Even the most casual drinkers among us, including those following USA government recommendations, can see months and years taken away by steadily hitting the hooch, according to a new study by an global team of researchers. They were followed for years afterward.
Drinking alcohol was linked with a lower risk of non-fatal heart disease, but scientists said this benefit was "swamped" by the increased risk of other forms of heart disease. So it's as if each unit above guidelines is taking, on average, about 15 minutes of life, about the same as a cigarette.
"Of course it's up to individuals whether they think this is worthwhile", he said via the Science Media Centre in London.
The most people can get away with and not raise their risk of early death was about five glasses of wine a week or the equivalent, the researchers found.
The study found that people who down more than seven drinks a week can expect to die sooner than those who drink less.
The researchers also looked at the association between alcohol consumption and different types of cardiovascular disease.
"Sadly we live in an era where those in the temperance and health movements refuse to accept the facts: that sensible alcohol consumption has health benefits and that adults should be informed to make their own choices, not nannied into submission".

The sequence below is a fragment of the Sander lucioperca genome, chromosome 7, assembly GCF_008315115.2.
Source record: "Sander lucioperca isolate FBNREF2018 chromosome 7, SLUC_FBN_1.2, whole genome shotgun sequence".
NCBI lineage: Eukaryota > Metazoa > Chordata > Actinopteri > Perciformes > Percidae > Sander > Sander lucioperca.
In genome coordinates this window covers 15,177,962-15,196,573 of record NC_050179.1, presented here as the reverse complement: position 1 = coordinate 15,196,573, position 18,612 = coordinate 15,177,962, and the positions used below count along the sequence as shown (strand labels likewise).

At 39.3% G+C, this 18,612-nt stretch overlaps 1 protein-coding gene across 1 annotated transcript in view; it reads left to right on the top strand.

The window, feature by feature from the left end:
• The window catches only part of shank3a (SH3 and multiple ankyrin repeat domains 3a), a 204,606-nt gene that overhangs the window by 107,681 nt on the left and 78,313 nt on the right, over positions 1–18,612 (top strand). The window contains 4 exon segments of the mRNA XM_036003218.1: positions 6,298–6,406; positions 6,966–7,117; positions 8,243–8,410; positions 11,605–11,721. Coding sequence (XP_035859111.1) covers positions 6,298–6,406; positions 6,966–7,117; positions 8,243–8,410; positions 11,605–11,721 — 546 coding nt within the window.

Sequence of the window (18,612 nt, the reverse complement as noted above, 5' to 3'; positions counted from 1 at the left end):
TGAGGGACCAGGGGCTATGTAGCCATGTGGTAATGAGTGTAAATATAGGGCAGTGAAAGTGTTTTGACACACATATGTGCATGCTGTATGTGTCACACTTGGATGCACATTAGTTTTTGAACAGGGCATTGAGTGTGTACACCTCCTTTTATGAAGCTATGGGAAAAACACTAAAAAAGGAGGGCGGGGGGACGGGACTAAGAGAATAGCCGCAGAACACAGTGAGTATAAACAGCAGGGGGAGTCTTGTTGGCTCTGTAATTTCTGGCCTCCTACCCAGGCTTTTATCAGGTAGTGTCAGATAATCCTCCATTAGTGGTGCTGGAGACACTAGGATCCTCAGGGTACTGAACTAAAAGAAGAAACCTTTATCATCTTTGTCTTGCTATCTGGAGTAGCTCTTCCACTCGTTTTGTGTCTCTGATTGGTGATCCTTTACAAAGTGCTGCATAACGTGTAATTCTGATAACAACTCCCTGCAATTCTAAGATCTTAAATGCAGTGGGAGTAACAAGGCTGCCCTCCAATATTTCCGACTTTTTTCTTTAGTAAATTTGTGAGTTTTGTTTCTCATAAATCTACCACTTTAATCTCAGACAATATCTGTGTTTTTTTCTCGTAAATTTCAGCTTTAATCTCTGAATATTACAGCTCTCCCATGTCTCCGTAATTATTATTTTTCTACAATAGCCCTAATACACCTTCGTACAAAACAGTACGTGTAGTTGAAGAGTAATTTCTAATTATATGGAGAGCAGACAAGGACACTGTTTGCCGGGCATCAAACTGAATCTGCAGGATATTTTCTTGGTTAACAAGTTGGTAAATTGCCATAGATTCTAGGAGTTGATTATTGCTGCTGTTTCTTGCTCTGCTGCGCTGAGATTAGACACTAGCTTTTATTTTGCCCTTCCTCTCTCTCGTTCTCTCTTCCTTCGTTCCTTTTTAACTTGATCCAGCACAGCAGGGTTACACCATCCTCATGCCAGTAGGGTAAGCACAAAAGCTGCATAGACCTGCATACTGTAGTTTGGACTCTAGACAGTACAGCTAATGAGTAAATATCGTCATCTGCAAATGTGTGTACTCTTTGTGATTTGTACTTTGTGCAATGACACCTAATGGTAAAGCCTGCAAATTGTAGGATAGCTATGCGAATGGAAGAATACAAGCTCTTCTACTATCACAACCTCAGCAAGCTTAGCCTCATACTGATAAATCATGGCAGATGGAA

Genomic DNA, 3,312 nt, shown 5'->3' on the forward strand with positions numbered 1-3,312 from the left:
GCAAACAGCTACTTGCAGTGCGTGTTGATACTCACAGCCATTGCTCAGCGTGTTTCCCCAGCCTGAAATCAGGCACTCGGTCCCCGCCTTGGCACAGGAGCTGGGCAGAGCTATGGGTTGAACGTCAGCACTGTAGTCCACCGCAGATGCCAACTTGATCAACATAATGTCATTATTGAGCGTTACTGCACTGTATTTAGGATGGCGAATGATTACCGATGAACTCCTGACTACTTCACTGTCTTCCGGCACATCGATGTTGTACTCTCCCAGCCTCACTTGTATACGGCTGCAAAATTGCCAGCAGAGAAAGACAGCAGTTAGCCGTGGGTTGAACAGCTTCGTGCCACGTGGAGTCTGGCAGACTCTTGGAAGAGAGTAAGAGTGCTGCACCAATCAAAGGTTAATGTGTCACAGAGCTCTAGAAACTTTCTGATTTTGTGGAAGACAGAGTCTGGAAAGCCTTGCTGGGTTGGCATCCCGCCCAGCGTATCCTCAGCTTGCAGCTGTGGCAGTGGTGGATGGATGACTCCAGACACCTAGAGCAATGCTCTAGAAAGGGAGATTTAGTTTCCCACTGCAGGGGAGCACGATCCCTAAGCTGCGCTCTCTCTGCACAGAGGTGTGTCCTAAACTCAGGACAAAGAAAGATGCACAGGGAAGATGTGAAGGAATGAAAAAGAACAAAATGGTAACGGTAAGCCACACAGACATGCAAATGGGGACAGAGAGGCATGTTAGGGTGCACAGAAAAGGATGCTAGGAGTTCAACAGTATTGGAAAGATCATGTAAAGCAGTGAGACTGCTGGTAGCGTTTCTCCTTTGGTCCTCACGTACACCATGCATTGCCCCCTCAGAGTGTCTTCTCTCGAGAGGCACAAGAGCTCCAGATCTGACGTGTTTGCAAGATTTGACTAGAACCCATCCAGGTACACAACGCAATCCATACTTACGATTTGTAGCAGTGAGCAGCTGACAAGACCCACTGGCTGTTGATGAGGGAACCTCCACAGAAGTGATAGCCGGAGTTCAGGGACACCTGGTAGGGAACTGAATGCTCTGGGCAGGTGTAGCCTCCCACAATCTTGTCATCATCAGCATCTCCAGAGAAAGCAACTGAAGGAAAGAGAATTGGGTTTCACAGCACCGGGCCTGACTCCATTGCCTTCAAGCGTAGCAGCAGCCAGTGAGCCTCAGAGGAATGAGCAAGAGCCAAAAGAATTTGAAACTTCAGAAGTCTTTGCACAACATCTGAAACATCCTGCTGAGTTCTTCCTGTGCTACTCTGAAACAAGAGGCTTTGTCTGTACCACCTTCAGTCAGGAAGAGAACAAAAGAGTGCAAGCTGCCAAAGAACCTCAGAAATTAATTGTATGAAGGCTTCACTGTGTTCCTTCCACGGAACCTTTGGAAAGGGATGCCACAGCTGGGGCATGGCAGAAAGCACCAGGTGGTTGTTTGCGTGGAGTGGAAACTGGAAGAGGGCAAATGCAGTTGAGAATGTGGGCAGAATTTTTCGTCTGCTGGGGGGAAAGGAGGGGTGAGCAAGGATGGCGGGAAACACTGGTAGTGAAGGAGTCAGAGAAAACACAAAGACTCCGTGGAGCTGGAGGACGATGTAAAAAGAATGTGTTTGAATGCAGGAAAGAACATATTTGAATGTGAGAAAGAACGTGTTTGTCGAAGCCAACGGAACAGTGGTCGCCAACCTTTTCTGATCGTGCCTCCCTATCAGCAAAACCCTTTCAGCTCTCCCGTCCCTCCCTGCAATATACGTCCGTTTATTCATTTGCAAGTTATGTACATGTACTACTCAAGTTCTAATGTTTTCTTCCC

The risk starts rising with as little as one drink a day on average. That directly contradicts US government guidelines that define moderate, "low-risk" drinking as two drinks a day for men and one drink for women, with a limit of 14 a week for men and seven for women - with lower levels for people over the age of 65. They also noted that the study was not able to account for people who reduced their alcohol consumption due to health complications.
Consuming between 200-350g per week lowered life expectancy by one to two years, and more than 350g by up to five years.
The National Health and Medical Research Council is now undertaking a revision of the Australian Guidelines to Reduce Health Risks from Drinking Alcohol 2009.
Part-funded by the British Heart Foundation, the study shows that drinking more alcohol is associated with a higher risk of stroke, fatal aneurysm, heart failure and death.
"We should always remember that alcohol guidelines should act as a limit, not a target".
"There are old studies from the 1970s suggesting that this pathway might regulate thirst".
"Exploratory analyses suggested that drinkers of beer or spirits, as well as binge drinkers, had the highest risk for all-cause mortality", the researchers wrote.
Lead author, Dr Angela Wood said: "The key message of this research for public health is that, if you already drink alcohol, drinking less may help you live longer and lower your risk of several cardiovascular conditions".
But Victoria Taylor, senior dietician at the British Heart Foundation, which partly funded the study, said this did not mean the United Kingdom "should rest on its laurels".
Thresholds for safer alcohol use might need lowering, University of Queensland drug and alcohol experts have cautioned.